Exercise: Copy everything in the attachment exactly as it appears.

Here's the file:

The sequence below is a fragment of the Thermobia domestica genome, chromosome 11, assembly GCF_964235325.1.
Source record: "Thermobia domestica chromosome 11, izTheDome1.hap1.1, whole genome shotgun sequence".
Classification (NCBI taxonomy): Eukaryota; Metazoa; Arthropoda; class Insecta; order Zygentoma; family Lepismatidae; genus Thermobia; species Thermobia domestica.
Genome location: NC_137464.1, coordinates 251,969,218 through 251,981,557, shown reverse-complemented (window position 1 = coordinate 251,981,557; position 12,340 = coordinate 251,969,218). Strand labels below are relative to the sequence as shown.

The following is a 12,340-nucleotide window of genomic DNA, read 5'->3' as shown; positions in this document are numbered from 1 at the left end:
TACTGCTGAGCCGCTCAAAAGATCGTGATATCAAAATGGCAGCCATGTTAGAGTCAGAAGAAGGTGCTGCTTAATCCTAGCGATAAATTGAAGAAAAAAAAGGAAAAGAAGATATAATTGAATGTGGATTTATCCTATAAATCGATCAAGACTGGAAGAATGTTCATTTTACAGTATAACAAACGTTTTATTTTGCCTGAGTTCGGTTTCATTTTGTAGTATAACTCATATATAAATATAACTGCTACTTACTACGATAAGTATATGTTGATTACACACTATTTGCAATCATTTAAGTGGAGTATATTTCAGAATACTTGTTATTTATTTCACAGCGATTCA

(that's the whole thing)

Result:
The sequence below is a fragment of the Thermobia domestica genome, chromosome 11, assembly GCF_964235325.1.
Source record: "Thermobia domestica chromosome 11, izTheDome1.hap1.1, whole genome shotgun sequence".
Classification (NCBI taxonomy): Eukaryota; Metazoa; Arthropoda; class Insecta; order Zygentoma; family Lepismatidae; genus Thermobia; species Thermobia domestica.
Genome location: NC_137464.1, coordinates 251,969,218 through 251,981,557, shown reverse-complemented (window position 1 = coordinate 251,981,557; position 12,340 = coordinate 251,969,218). Strand labels below are relative to the sequence as shown.

The following is a 12,340-nucleotide window of genomic DNA, read 5'->3' as shown; positions in this document are numbered from 1 at the left end:
TACTGCTGAGCCGCTCAAAAGATCGTGATATCAAAATGGCAGCCATGTTAGAGTCAGAAGAAGGTGCTGCTTAATCCTAGCGATAAATTGAAGAAAAAAAAGGAAAAGAAGATATAATTGAATGTGGATTTATCCTATAAATCGATCAAGACTGGAAGAATGTTCATTTTACAGTATAACAAACGTTTTATTTTGCCTGAGTTCGGTTTCATTTTGTAGTATAACTCATATATAAATATAACTGCTACTTACTACGATAAGTATATGTTGATTACACACTATTTGCAATCATTTAAGTGGAGTATATTTCAGAATACTTGTTATTTATTTCACAGCGATTCA